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Introducing Rhetorical Analysis with the 1491s

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The 1491s Logo
Image Credit: 

Image from the 1491s, "I'm An Indian Too," youtube video.

Brief Assignment Overview: 

This lesson plan uses the 1491s' youtube videos "I'm an Indian Too" and "Lincoln Was a Douche" to introduce students to rhetorical analysis.

Type of Assignment: 
Assignment Length: 
Pedagogical Goals - Rhetoric: 
Pedagogical Goals - Literature: 
Pedagogical Goals - Writing: 
Additional Pedagogical Goals: 

Learning how to research on computers for contextual, historical and biographical information.

Required Materials: 

Preferably a computer for each student group. However, if students bring in tablets or laptops, this lesson plan could be adapted to classrooms without computers for each student.

Timeline for Optimal Use: 
Full Assignment Description: 

Recently, the 1491s appeared on Jon Stewart's The Daily Show to address the controversy over the name of the Washington football team. I have based this lesson plan on the assumption that students perhaps saw The Daily Show episode, but probably do not know who the 1491s are. I want to use this assignment to introduce them to the 1491s and to rhetorical analysis at the same time. After reviewing the chapter on rhetorical analysis and upcoming assignments, I would have the students watch the 1491s' "I'm an Indian Too" on youtube. As a class, we would discuss questions about speaker, audience, situation, and argument. For example, who is the audience for this youtube video? Are they explicit or implicit? Who are the speakers in this video (which doesn't have any obvious speakers, aside from the singer). Next, I would have them get into groups and watch the 1491s' "Lincoln Was a Douche" youtube video. Then, in their groups, I would have them answer the questions on the 1491s worksheet about audience, speaker and text. After they've completed that task, we would discuss their groups' answers. Then I would ask them to think about how researching the 1491s and the historical context of Lincoln's hanging of the Indians would change how they view the video. They would then get on their individual computers and try looking for contextual, historical and biographical information about the 1491s and the historical event they reference in the "Lincoln Was a Douche" video. After giving them some time to research, we would discuss as a class their findings.

Suggestions for Instructor Preparation: 

Familiarize yourself with the 1491s through their youtube channel and appearance on The Daily Show. Also review questions about audience, speaker, and text.

Instructions For Students: 

Once you have watched the 1491s' "I'm an Indian Too" on youtube as a class, engage in a discussion about the speaker, audience, situation, and the text's argument. Next, get into groups to watch the 1491s' "Lincoln Was a Douche" and answer the questions on the worksheet about audience, speaker, and text. Finally, get on computers, and try looking for contextual and biographical information about the 1491s.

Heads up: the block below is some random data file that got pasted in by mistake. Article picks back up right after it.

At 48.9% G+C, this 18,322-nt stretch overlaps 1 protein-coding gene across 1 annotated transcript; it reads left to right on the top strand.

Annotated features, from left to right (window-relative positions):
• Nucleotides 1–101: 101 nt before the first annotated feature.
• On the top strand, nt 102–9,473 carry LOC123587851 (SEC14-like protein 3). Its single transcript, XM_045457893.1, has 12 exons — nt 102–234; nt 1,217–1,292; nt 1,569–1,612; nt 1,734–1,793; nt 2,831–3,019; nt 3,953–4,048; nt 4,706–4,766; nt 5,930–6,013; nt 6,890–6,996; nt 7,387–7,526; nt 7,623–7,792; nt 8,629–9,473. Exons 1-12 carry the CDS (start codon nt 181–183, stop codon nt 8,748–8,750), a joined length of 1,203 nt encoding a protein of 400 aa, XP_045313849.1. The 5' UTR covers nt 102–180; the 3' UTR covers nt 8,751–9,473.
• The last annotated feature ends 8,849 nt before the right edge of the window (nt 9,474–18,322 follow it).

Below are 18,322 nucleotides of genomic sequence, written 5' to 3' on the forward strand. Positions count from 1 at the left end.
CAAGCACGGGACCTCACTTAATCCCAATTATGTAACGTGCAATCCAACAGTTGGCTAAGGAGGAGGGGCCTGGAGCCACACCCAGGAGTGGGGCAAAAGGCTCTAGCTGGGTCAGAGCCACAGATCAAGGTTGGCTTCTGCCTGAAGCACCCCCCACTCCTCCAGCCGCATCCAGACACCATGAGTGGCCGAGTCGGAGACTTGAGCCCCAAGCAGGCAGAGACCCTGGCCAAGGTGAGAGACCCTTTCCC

Evaluation Suggestions: 

Go around to the different groups and check in during the group work about how they're doing and if they're understanding the breakdown of rhetorical analysis. When the students are working individually researching on the computers, again go around the class checking in with the students and suggesting key terms to look up about the 1491s and the hanging.

Notes on Reception, Execution, etc.: 

I think the students were challenged by the 1491s, but in a productive way. Thinking about the audience, speaker and text and possible arguments the 1491s might have been making with these videos led to interesting discussions about representations of Native Americans in the media.

Additional Resources: 

The 1491s: “Lincoln Was a Douche” Exercise

 

            After watching the 1491s’ sketch “Lincoln Was a Douche,” answer the following questions in your group about speaker, audience, situation and text.

 

  • Who is the speaker?

 

  • Is it a single person? A company? An ad firm?

 

 

  • Is there a difference between the “ostensible” speaker, the “real” speaker, and the “implied” speaker?

 

  • Who is the audience?

 

  • Is it implicit? Explicit? Ideal? Real?

 

  • What values does this audience have?

 

  • What concerns them?

 

 

  • What is the situation?

 

 

  • What contextual evidence? In which venue does this source appear?

 

 

  • What is the history behind this text?

 

 

  • What is the exigency?

 

 

  • What is the text arguing?

 

 

  • The text argues that____________________________________________.

 

  • Is this argument implicit or explicit?

 

  • What reasons does the author give for this argument?

 

  • What evidence does the author provide in support of this argument?
Course Description: 

This lesson plan was designed for a Rhetoric 306 course.

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